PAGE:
Ecosystem Services

The use of plants to deliver ecological functions of use to mankind

Time to change how we live – and garden

Today for the first time ever, the UK recorded temperatures in excess of 40°C. Parts of Wennington, a village in East London were consumed by fire. If ever there was a moment to wake up and change how we live, it is now. If we don’t we are individually and collectively committing, in the words

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Seeds of Change

The world is changing, I think we all know that now. In terms of climate and ecology, we probably don’t realise how much and how fast. Climate zones are shifting North and Southwards from the equatorial regions with the most extreme change seen near the poles (4 times the rate of elsewhere). For us in

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Hope Springs Eternal, a Brownfield Site Revisited

This is a follow-up to an article I wrote in 2018, about a brownfield site in Downtown Abu Dhabi. The original article can be found at the end. I was fascinated at the spontaneous self-seeding of plants – all non-native ‘invasive’ plants – that had taken place. Less than a year later, Google maps revealed

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How to create semi-wild seeded xeriscapes in the Middle East

This is last in a four-part series of articles on this subject, somewhat separated from the other three by time, because of COVID. Links to the first parts are at the bottom. In searching for a new way of creating natural, non-irrigated landscapes in the Middle East, I have already shared how certain species, often

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Coppiced treescapes for the Middle East

This is the third in a four-part series. In previous articles (links at bottom) I talked about the spontaneous regeneration on brownfield sites in the UAE and the utilisation of seeded landscapes to create semi-natural ecosystems without irrigation. Another factor of these landscapes would be to make them productive in a way that would enrich

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Why we need treescapes, not just landscapes, in the Middle-East

Landscapes are all about creating micro-climate, or would be, if designed for that goal. Why is this important and what do I mean? Almost all life is contained in a thin crust of soil, a wedge of atmospheric gases, and water. Plants are the principal medium that interacts with and regulates all three. Absolutely nothing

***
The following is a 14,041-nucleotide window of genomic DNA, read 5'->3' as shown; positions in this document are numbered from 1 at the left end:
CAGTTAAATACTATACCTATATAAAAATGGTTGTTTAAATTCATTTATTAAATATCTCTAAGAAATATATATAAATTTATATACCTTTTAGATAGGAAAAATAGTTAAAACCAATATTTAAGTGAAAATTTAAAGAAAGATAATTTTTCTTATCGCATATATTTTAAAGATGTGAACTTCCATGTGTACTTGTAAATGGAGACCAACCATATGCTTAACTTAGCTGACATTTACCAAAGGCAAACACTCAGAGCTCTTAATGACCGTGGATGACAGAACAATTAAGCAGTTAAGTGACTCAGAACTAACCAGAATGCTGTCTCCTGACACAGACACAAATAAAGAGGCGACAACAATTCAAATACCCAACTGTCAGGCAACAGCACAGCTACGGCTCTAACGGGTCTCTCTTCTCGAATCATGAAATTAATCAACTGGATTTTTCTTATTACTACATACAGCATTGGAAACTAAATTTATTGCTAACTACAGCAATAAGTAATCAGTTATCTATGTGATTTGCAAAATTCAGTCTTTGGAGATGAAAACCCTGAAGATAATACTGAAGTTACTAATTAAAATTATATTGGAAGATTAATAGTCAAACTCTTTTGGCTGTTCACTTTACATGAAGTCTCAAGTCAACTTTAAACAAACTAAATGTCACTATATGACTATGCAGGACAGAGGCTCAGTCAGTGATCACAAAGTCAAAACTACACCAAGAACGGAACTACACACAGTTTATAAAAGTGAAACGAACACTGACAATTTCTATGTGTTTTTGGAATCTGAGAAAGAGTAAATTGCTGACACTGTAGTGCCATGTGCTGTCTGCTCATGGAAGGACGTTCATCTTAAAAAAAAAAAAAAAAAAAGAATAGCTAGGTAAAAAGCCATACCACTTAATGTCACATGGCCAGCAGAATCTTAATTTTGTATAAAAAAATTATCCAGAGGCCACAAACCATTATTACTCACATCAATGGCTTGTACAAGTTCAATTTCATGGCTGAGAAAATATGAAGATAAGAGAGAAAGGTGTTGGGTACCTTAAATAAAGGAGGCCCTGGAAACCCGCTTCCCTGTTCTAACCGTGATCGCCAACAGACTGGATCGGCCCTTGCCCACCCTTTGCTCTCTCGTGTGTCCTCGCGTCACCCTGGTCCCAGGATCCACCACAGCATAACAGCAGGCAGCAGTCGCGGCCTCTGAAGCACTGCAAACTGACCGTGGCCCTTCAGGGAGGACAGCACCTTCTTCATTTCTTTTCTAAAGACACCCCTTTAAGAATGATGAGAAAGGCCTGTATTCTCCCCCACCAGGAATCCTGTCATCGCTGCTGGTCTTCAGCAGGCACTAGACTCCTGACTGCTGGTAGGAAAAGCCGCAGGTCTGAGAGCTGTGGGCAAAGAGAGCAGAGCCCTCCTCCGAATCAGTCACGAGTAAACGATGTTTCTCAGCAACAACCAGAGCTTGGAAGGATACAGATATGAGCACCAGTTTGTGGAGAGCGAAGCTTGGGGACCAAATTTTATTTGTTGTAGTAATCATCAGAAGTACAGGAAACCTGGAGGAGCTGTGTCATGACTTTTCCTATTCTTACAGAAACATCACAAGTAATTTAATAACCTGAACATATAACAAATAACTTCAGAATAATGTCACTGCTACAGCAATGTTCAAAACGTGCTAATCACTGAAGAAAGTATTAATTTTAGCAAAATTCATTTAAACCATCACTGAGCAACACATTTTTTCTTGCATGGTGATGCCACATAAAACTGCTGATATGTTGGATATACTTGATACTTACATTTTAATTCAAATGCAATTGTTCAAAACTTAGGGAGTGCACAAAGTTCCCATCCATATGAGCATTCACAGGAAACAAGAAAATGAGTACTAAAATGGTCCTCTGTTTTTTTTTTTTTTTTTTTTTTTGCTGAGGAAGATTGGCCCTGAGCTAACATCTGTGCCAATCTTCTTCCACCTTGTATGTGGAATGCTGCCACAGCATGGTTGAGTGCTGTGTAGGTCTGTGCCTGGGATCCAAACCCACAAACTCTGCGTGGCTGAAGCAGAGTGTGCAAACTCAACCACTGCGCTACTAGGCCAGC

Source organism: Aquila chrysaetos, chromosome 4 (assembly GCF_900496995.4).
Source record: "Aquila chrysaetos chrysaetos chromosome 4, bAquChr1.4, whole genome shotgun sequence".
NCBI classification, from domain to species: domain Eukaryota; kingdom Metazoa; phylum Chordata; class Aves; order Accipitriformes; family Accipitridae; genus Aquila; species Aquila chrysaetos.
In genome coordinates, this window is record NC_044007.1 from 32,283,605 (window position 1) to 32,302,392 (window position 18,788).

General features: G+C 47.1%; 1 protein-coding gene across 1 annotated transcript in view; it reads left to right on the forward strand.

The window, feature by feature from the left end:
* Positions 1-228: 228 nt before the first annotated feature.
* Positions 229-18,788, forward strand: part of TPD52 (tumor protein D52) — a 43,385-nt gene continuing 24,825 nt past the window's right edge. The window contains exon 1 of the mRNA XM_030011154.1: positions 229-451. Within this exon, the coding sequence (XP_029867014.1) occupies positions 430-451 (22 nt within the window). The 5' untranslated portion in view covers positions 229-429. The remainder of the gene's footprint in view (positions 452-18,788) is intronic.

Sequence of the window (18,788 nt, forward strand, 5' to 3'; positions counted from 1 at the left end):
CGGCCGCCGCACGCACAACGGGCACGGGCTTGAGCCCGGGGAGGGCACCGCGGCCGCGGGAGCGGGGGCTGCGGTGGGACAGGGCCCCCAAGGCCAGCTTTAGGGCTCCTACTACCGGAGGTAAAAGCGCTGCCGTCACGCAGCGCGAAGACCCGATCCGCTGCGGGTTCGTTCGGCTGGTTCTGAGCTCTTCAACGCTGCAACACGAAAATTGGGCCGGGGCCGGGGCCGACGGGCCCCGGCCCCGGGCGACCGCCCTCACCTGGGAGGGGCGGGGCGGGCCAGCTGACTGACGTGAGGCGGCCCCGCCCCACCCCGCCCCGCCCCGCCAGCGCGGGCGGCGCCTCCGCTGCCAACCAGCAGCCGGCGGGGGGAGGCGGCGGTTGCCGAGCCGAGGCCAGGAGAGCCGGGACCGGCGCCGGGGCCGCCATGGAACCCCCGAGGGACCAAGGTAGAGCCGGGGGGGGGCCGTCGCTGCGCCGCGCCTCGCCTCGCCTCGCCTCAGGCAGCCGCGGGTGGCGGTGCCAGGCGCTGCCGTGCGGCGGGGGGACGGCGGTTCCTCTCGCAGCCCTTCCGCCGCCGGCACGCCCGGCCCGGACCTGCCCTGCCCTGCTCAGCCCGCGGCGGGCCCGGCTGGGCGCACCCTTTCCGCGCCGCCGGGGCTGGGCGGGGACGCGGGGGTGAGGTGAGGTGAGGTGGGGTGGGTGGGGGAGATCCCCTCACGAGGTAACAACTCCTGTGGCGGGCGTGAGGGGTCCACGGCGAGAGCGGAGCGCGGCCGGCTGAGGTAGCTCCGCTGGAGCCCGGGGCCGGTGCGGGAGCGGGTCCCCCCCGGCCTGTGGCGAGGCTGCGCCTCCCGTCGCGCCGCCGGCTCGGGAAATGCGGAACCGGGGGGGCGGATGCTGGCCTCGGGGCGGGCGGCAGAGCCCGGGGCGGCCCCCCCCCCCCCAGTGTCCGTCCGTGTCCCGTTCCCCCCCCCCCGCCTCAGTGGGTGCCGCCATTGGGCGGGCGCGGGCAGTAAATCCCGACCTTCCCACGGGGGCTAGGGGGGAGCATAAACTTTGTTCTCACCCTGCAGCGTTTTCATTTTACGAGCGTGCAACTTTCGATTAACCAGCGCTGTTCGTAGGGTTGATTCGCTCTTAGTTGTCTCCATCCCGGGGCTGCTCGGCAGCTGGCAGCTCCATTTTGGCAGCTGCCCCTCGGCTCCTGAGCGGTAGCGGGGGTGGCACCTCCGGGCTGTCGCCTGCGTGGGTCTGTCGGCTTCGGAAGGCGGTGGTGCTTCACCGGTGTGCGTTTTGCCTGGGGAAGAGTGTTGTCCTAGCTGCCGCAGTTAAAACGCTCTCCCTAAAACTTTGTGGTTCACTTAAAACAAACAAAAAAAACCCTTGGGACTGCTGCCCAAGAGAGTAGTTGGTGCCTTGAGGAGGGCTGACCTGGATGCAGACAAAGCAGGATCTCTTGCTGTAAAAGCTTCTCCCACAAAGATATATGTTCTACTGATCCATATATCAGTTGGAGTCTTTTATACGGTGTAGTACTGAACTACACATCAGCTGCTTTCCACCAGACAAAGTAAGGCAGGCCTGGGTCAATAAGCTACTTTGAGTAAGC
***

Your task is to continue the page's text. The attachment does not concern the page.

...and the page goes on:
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A New Horticulture: Designing Landscapes for Climate Change

The world is finally, at the last minute, waking up to the impending effects and consequences of climate change. In the scramble to work out what we must do (apart from the obvious cessation of burning fossil fuels), one thing, one factor is looming large: we need to put carbon back into the soil, where

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Rain gardens

Rain gardens are a relatively new approach on how to deal with water in the environment. In the last 10-15 years, there has been a big rise in the use of SUDS (sustainable urban drainage systems), the practice of delaying the entry of rainwater into the drainage system by the use of swales, ditches and

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Biomembranes for living buildings

NOTE: This article was first written in 2006, so some aspects have been updated to reflect current realities. Biomembranes is a term I’m borrowing from biology (the structure bounding a cell) to describe the outer skin of future self-sustaining buildings. I have stated elsewhere that I believe that for the built environment – and therefore

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Biological filtration of ponds

The maintenance of ponds is the one thing that people seem to be the most uncertain about – it seems shrouded in myth and confusion. Some of this is basic ignorance of simple biological structures but this is enhanced, in my view, by the profession’s over-mechanised solutions to obtaining clear water. There is also a

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